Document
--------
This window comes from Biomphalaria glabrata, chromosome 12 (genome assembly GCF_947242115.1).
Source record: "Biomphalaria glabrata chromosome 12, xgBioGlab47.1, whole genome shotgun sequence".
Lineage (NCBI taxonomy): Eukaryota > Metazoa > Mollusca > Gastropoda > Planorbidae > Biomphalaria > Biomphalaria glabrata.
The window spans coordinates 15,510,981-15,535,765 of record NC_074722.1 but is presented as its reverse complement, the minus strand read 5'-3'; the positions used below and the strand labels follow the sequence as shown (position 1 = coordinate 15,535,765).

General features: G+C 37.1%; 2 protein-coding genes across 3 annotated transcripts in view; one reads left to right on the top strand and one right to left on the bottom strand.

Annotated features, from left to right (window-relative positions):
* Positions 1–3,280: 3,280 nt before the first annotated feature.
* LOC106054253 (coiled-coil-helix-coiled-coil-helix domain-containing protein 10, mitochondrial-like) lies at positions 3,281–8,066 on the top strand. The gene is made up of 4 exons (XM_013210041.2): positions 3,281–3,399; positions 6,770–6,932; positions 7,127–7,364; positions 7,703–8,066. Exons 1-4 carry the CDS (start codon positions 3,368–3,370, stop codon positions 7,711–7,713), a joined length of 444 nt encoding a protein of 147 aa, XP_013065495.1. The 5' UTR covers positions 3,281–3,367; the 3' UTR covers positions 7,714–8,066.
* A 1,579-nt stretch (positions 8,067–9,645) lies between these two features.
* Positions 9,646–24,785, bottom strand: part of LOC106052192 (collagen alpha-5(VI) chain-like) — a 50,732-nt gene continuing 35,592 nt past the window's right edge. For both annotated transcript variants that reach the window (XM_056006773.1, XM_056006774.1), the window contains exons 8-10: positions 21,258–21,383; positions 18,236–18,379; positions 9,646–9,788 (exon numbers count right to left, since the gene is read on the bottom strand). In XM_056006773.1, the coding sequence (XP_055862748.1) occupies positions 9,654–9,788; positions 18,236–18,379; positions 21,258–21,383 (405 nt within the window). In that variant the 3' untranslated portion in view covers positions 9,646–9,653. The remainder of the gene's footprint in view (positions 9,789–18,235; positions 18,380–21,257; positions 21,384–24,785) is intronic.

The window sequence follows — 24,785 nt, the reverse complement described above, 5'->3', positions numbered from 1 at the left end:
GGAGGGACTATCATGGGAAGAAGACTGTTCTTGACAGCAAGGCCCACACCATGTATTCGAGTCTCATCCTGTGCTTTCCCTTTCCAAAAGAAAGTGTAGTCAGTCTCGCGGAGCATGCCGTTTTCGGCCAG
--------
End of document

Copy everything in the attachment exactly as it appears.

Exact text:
This window comes from Biomphalaria glabrata, chromosome 12 (genome assembly GCF_947242115.1).
Source record: "Biomphalaria glabrata chromosome 12, xgBioGlab47.1, whole genome shotgun sequence".
Lineage (NCBI taxonomy): Eukaryota > Metazoa > Mollusca > Gastropoda > Planorbidae > Biomphalaria > Biomphalaria glabrata.
The window spans coordinates 15,510,981-15,535,765 of record NC_074722.1 but is presented as its reverse complement, the minus strand read 5'-3'; the positions used below and the strand labels follow the sequence as shown (position 1 = coordinate 15,535,765).

General features: G+C 37.1%; 2 protein-coding genes across 3 annotated transcripts in view; one reads left to right on the top strand and one right to left on the bottom strand.

Annotated features, from left to right (window-relative positions):
* Positions 1–3,280: 3,280 nt before the first annotated feature.
* LOC106054253 (coiled-coil-helix-coiled-coil-helix domain-containing protein 10, mitochondrial-like) lies at positions 3,281–8,066 on the top strand. The gene is made up of 4 exons (XM_013210041.2): positions 3,281–3,399; positions 6,770–6,932; positions 7,127–7,364; positions 7,703–8,066. Exons 1-4 carry the CDS (start codon positions 3,368–3,370, stop codon positions 7,711–7,713), a joined length of 444 nt encoding a protein of 147 aa, XP_013065495.1. The 5' UTR covers positions 3,281–3,367; the 3' UTR covers positions 7,714–8,066.
* A 1,579-nt stretch (positions 8,067–9,645) lies between these two features.
* Positions 9,646–24,785, bottom strand: part of LOC106052192 (collagen alpha-5(VI) chain-like) — a 50,732-nt gene continuing 35,592 nt past the window's right edge. For both annotated transcript variants that reach the window (XM_056006773.1, XM_056006774.1), the window contains exons 8-10: positions 21,258–21,383; positions 18,236–18,379; positions 9,646–9,788 (exon numbers count right to left, since the gene is read on the bottom strand). In XM_056006773.1, the coding sequence (XP_055862748.1) occupies positions 9,654–9,788; positions 18,236–18,379; positions 21,258–21,383 (405 nt within the window). In that variant the 3' untranslated portion in view covers positions 9,646–9,653. The remainder of the gene's footprint in view (positions 9,789–18,235; positions 18,380–21,257; positions 21,384–24,785) is intronic.

The window sequence follows — 24,785 nt, the reverse complement described above, 5'->3', positions numbered from 1 at the left end:
GGAGGGACTATCATGGGAAGAAGACTGTTCTTGACAGCAAGGCCCACACCATGTATTCGAGTCTCATCCTGTGCTTTCCCTTTCCAAAAGAAAGTGTAGTCAGTCTCGCGGAGCATGCCGTTTTCGGCCAG